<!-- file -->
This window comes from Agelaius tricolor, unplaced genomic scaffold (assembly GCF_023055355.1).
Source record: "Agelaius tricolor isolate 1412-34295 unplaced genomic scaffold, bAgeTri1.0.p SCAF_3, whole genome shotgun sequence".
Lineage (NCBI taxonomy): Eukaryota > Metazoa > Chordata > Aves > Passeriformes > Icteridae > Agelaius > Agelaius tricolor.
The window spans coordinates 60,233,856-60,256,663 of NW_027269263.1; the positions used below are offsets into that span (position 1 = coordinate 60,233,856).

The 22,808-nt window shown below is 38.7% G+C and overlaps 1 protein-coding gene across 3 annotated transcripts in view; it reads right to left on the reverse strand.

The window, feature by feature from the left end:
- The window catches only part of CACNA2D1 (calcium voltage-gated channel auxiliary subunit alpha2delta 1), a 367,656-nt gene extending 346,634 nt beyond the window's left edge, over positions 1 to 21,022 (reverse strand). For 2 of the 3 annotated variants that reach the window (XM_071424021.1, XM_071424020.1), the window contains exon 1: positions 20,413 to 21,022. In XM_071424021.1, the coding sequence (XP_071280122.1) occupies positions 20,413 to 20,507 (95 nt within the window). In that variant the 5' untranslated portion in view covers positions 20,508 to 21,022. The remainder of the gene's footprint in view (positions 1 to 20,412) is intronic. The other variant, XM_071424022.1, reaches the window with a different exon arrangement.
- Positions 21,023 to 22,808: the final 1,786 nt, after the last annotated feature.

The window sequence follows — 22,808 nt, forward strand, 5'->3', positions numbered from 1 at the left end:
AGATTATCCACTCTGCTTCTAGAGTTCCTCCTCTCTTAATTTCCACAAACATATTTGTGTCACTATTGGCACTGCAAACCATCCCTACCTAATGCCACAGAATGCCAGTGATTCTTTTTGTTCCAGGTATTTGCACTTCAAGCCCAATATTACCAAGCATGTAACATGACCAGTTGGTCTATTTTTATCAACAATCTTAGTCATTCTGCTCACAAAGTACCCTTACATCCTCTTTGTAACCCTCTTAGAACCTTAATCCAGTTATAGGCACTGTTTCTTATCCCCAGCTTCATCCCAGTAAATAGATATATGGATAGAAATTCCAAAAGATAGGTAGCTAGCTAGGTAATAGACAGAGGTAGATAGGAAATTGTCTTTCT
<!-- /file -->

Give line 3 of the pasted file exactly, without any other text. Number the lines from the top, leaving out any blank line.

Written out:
Lineage (NCBI taxonomy): Eukaryota > Metazoa > Chordata > Aves > Passeriformes > Icteridae > Agelaius > Agelaius tricolor.